Picture the scene: the surgeon peers over the patient lying sedated, covered on the operating table. Lights shine on the targeted area of the abdomen where the physician intends to operate.
“Scalpel,” the surgeon states confidently, and the razor sharp instrument is placed in her talented hands. She leans in, ready for the procedure to begin.
As the tool touches skin, the patient wakes up, bolts upright with eyes ablaze and stares at the team.
“But what about the security of my personal electronic medical data?!?” he yells.
Didn’t expect that? I bet you weren’t thinking about that one bit, and you aren’t alone. While many companies are entering the healthcare and healthcare tech markets with new tools and applications that enable medical professionals to do their jobs better, focus is often lost on the teeth of the Health Insurance Portability and Accountability Act of 1996 (HIPAA), the HITECH Act.
HIPAA and the HITECH Act
The Health Information Technology for Economic and Clinical Health (HITECH) Act was enacted as part of the American Recovery and Reinvestment Act of 2009 to promote the adoption and meaningful use of health information technology. Simply put, it gave teeth to the already ratified HIPAA with minimum ($100) and maximum ($250,000) per violation fines along with maximum cumulative fines for violation of the same provision ($1,500,000). The HITECH Act also notably added personal criminal penalties, meaning that individuals convicted of violating these provisions could stand meaningful jail time—up to ten years – and a Civil Monetary Penalty (CMP) of up to $1.5M per provision violated.
Many IT professionals in the healthcare fields generally know about HIPAA, and some may perform a cursory look for some sort of badge promising HIPAA compliancy before signing on with an infrastructure service provider. But choosing a HIPAA-compliant data center has become even more important because the penalties for violations can be severe.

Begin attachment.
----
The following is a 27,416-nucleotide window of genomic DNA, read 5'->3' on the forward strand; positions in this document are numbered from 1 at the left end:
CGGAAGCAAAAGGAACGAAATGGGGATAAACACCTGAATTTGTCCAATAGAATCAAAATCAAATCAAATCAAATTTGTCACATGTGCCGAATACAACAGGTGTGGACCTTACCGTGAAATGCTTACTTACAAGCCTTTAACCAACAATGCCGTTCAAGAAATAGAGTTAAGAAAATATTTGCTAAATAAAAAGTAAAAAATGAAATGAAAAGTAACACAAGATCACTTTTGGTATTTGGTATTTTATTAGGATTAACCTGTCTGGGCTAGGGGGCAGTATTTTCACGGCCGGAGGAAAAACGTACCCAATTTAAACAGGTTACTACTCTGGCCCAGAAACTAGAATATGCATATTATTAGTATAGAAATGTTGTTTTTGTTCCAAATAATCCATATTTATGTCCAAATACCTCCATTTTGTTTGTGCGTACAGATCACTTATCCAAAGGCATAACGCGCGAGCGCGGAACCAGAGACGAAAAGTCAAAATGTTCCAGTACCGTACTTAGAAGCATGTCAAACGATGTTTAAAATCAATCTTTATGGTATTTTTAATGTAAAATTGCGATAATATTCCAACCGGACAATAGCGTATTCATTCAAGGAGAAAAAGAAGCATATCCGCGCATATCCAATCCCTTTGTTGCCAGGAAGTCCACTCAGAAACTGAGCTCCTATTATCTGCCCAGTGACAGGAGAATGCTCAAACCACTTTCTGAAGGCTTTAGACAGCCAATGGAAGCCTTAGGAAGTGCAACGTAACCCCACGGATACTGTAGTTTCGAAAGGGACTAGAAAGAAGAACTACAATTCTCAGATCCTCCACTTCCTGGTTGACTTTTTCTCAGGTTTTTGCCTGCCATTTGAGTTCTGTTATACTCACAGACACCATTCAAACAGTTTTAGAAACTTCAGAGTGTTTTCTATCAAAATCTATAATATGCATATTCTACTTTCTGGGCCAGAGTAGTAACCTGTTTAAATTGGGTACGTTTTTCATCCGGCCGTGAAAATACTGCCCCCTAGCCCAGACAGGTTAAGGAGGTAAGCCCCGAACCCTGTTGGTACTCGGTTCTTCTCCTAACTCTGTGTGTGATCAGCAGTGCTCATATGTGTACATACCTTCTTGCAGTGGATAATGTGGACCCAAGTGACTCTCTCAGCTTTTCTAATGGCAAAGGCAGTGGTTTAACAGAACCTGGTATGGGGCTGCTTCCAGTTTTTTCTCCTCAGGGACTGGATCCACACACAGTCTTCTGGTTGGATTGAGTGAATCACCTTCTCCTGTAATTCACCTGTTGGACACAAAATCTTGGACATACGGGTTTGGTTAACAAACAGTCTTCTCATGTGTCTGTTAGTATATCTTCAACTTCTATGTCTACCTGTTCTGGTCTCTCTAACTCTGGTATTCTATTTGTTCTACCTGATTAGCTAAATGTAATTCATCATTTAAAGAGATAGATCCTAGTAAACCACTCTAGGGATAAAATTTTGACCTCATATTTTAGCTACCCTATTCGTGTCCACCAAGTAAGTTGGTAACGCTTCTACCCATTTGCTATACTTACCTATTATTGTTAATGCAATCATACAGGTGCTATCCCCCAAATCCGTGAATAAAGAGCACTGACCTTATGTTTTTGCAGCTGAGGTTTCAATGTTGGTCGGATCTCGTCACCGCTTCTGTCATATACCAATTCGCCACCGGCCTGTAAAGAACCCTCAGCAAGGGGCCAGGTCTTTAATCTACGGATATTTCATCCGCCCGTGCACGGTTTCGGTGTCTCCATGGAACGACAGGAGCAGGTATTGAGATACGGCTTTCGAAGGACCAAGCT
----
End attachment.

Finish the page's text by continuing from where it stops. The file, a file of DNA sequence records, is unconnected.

Both the monetary and criminal penalties are determined by a subjective sliding scale based on the nature and extent of the violation and the harm resulting from the violation on a per-record basis. Why is that important when talking about Internet infrastructure? Because these records don’t tend to travel in ones and twos but rather one and two thousand—or more.
As such, the penalties for violations can quickly escalate at an eyebrow-raising level for healthcare and healthcare tech companies that are either in direct contact with electronic patient health information (ePHI)/Electronic Medical Records (EMR) or indirect contact via Business Associates (BA), who are also subject to the same penalties. Examples include improper encryption when transmitting ePHI over email or not having a sufficient audit trail in place for PHI/EMR systems. Additionally, working with a Business Associate without having the appropriate Business Associate Agreement (BAA) in place can result in hefty fines and possibly jail time.
HIPAA-compliant data centers
Ongoing consolidation in the healthcare industry is creating a need for increased collaboration across healthcare providers, healthcare technologies and plans. But complying with the HIPAA Privacy and Security Rule is exceedingly challenging. This leaves many healthcare and healthcare tech companies scratching their head as to how to strike a balance between establishing an infrastructure that meets business needs while also adhering to HIPAA law requirements. Safe to say that it’s more important than ever for an organization – be it a Covered Entity or a Business Associate – to ensure they’re doing business with a service provider that fully understands HIPAA legislation and the very serious penalties that enforce it through the HITECH act.
Internap is proud to provide HIPAA-compliant colocation, managed hosting and private cloud environments for our customers. What’s more, Internap is one of the few service providers that can offer a HIPAA-compliant hybrid environment allowing healthcare organizations to create a best-fit infrastructure to meet HIPAA-compliant hosting requirements. We have extensive experience migrating healthcare tech customers to our HIPAA-compliant environments.
If you’re with an organization impacted by HIPAA and are interested in focusing on doing what you do best instead of worrying about your healthcare infrastructure, please reach out to us. While we won’t have the gauze, iodine or scalpel, we will have the colo, managed hosting and private cloud that the doctor ordered.